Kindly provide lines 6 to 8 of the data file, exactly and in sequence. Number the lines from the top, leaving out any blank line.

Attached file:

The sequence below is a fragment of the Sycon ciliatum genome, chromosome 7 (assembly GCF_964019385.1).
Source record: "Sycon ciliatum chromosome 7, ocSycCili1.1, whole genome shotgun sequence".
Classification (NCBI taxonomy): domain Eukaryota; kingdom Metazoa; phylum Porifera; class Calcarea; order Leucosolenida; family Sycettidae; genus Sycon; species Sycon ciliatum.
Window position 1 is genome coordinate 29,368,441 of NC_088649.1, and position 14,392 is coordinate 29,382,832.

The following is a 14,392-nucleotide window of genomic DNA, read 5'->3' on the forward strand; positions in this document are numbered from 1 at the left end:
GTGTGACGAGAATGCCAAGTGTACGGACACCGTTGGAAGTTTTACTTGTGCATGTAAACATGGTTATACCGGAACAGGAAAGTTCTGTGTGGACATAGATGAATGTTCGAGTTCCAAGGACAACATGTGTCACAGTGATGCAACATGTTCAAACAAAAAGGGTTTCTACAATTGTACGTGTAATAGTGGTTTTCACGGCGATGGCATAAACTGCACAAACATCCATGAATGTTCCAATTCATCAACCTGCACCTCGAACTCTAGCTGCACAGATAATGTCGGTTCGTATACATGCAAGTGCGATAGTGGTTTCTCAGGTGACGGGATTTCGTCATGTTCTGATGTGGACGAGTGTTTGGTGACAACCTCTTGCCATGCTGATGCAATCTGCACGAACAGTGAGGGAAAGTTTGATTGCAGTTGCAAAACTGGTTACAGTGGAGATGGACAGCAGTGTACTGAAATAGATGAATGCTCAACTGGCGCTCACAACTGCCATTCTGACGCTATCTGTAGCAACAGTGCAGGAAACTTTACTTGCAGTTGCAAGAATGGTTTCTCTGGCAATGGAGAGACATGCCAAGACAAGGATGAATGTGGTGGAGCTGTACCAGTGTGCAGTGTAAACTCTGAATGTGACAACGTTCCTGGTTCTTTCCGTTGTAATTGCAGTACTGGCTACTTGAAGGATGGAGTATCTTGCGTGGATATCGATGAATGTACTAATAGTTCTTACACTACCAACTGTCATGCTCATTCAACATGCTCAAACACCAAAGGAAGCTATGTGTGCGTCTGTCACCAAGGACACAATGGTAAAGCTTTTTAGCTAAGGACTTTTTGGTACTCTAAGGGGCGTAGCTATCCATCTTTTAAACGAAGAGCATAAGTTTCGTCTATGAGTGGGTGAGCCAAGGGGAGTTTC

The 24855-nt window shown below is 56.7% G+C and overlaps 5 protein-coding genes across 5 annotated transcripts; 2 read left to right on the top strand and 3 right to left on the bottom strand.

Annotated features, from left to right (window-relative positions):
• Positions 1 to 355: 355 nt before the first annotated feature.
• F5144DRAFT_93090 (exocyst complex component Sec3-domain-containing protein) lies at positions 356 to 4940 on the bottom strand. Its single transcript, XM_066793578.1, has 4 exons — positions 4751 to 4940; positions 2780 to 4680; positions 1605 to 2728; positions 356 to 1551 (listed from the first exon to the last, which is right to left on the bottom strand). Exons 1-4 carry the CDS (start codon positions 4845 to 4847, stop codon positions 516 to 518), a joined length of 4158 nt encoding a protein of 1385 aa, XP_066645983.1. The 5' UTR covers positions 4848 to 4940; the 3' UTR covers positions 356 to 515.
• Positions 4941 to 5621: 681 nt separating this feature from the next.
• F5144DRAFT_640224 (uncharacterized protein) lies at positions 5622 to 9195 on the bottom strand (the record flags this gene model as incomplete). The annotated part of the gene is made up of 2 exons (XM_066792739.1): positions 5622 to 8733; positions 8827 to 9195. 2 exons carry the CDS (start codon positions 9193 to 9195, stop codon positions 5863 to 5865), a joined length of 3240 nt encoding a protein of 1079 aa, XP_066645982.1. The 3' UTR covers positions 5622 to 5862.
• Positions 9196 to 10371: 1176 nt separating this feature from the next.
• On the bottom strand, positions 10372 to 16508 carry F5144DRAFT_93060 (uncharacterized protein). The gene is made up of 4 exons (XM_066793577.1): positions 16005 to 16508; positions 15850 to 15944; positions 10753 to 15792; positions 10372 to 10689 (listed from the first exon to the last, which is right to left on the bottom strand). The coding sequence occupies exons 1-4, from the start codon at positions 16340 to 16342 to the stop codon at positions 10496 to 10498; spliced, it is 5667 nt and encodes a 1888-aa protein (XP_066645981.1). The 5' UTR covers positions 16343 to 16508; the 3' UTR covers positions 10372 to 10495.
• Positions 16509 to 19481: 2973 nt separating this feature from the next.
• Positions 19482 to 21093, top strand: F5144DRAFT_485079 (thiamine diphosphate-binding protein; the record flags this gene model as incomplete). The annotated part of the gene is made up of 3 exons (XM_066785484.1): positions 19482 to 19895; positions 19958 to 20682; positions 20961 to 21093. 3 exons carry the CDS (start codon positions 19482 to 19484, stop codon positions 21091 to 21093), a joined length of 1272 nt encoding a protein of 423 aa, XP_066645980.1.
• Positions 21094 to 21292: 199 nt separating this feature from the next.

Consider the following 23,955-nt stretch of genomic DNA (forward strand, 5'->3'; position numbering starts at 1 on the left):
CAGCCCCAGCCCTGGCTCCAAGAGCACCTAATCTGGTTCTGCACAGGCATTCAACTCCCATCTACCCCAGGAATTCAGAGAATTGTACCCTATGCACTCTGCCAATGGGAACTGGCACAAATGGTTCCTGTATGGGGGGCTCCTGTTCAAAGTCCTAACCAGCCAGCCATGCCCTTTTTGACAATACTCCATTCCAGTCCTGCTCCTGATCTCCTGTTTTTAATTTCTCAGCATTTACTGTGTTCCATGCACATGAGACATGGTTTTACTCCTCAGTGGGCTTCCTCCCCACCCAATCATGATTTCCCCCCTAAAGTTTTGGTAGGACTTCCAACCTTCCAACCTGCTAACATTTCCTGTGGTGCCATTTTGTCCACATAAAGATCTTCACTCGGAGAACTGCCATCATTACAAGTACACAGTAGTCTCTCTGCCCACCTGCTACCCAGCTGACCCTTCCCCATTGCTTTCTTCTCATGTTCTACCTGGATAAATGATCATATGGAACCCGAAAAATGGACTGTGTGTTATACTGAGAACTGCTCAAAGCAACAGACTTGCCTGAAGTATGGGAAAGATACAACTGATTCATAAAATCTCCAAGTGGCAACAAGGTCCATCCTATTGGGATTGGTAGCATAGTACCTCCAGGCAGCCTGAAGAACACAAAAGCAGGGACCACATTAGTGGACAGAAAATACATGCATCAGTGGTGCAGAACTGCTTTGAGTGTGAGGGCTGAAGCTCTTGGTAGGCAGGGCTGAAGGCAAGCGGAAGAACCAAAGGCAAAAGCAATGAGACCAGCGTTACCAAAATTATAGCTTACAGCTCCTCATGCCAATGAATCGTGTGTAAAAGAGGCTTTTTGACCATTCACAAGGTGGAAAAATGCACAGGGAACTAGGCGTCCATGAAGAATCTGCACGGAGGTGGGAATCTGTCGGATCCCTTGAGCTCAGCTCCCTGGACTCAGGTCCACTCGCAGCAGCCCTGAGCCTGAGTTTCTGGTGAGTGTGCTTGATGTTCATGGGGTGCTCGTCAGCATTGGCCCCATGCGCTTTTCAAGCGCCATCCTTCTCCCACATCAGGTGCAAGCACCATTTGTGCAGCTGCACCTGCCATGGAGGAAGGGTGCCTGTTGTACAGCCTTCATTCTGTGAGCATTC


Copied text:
GTGTGACGAGAATGCCAAGTGTACGGACACCGTTGGAAGTTTTACTTGTGCATGTAAACATGGTTATACCGGAACAGGAAAGTTCTGTGTGGACATAGATGAATGTTCGAGTTCCAAGGACAACATGTGTCACAGTGATGCAACATGTTCAAACAAAAAGGGTTTCTACAATTGTACGTGTAATAGTGGTTTTCACGGCGATGGCATAAACTGCACAAACATCCATGAATGTTCCAATTCATCAACCTGCACCTCGAACTCTAGCTGCACAGATAATGTCGGTTCGTATACATGCAAGTGCGATAGTGGTTTCTCAGGTGACGGGATTTCGTCATGTTCTGATGTGGACGAGTGTTTGGTGACAACCTCTTGCCATGCTGATGCAATCTGCACGAACAGTGAGGGAAAGTTTGATTGCAGTTGCAAAACTGGTTACAGTGGAGATGGACAGCAGTGTACTGAAATAGATGAATGCTCAACTGGCGCTCACAACTGCCATTCTGACGCTATCTGTAGCAACAGTGCAGGAAACTTTACTTGCAGTTGCAAGAATGGTTTCTCTGGCAATGGAGAGACATGCCAAGACAAGGATGAATGTGGTGGAGCTGTACCAGTGTGCAGTGTAAACTCTGAATGTGACAACGTTCCTGGTTCTTTCCGTTGTAATTGCAGTACTGGCTACTTGAAGGATGGAGTATCTTGCGTGGATATCGATGAATGTACTAATAGTTCTTACACTACCAACTGTCATGCTCATTCAACATGCTCAAACACCAAAGGAAGCTATGTGTGCGTCTGTCACCAAGGACACAATGGTAAAGCTTTTTAGCTAAGGACTTTTTGGTACTCTAAGGGGCGTAGCTATCCATCTTTTAAACGAAGAGCATAAGTTTCGTCTATGAGTGGGTGAGCCAAGGGGAGTTTC

The 24855-nt window shown below is 56.7% G+C and overlaps 5 protein-coding genes across 5 annotated transcripts; 2 read left to right on the top strand and 3 right to left on the bottom strand.

Annotated features, from left to right (window-relative positions):